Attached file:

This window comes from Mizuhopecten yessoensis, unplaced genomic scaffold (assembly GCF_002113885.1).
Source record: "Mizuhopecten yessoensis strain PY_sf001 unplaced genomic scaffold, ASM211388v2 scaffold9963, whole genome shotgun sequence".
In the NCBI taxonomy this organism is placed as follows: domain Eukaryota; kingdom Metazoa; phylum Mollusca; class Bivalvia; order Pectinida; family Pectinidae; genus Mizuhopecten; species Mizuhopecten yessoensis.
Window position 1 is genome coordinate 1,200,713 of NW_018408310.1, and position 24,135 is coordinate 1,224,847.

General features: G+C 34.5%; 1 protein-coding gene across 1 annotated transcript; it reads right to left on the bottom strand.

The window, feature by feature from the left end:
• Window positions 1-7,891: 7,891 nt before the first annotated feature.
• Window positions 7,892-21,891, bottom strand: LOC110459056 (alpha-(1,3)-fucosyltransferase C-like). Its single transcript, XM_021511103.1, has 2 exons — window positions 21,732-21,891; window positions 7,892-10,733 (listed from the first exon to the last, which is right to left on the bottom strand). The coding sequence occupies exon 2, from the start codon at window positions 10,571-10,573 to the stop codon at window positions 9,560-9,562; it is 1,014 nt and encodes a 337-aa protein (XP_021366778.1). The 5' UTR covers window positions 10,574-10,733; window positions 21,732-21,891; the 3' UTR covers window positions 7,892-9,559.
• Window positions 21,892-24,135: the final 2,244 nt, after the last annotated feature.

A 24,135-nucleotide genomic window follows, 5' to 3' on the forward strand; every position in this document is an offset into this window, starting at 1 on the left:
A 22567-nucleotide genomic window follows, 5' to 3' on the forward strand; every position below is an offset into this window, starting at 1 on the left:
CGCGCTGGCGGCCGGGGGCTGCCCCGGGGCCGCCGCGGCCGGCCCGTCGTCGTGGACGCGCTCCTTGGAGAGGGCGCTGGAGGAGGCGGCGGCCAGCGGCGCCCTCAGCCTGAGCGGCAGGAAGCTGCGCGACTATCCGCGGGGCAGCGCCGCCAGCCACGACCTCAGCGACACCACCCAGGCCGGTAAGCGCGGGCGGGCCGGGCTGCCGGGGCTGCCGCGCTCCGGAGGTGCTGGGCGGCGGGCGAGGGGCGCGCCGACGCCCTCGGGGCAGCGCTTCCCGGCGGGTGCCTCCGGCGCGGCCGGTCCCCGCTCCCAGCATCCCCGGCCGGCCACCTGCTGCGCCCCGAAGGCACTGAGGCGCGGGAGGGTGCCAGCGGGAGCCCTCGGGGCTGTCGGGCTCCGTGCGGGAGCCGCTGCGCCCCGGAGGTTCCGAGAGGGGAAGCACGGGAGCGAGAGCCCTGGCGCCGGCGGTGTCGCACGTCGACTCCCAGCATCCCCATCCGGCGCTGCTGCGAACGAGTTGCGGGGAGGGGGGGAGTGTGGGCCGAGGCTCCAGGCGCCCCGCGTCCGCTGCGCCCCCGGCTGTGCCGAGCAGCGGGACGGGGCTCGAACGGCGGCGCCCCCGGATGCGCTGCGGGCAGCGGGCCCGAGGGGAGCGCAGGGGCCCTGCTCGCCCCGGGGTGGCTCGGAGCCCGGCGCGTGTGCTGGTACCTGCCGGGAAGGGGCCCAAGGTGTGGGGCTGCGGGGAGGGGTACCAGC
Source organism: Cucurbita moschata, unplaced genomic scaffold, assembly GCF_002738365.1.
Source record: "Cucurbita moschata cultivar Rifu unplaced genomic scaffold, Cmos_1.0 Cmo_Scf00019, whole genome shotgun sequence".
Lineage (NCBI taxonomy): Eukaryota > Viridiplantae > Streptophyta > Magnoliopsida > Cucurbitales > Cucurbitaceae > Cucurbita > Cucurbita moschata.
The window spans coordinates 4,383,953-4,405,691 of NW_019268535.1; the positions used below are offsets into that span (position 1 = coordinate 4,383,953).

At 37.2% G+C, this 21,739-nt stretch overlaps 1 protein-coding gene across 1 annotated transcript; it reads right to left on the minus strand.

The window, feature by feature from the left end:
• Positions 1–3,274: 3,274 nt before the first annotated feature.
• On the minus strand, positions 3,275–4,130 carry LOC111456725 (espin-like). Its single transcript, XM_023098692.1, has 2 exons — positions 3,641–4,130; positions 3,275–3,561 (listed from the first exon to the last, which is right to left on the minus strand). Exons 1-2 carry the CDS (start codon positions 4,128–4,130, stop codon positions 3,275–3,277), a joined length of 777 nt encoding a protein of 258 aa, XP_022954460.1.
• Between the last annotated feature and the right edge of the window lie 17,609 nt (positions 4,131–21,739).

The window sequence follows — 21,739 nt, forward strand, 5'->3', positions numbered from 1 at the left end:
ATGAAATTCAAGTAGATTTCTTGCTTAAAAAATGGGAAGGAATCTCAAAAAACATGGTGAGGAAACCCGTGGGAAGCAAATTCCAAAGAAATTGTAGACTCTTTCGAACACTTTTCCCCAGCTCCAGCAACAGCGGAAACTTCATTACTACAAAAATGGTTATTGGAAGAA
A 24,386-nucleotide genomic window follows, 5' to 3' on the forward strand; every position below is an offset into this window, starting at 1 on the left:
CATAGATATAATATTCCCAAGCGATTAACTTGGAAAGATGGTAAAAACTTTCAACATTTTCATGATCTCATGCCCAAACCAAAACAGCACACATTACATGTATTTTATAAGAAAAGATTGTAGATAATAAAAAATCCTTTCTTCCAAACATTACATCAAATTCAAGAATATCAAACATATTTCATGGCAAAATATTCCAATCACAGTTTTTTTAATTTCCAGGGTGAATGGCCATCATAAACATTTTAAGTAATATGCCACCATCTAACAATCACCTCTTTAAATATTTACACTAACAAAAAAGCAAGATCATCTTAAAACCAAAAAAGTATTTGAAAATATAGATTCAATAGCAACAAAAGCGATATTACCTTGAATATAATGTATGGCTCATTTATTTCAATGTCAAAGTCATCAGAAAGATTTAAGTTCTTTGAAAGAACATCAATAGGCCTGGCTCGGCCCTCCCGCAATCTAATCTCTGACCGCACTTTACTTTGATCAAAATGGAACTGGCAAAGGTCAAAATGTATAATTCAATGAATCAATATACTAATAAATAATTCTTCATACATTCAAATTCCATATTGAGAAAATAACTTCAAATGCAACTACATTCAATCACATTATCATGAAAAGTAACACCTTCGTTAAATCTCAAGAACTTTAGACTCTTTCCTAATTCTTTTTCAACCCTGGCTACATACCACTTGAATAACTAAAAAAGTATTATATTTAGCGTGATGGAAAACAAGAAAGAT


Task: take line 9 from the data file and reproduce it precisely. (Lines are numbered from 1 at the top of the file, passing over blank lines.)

• Window positions 21,892-24,135: the final 2,244 nt, after the last annotated feature.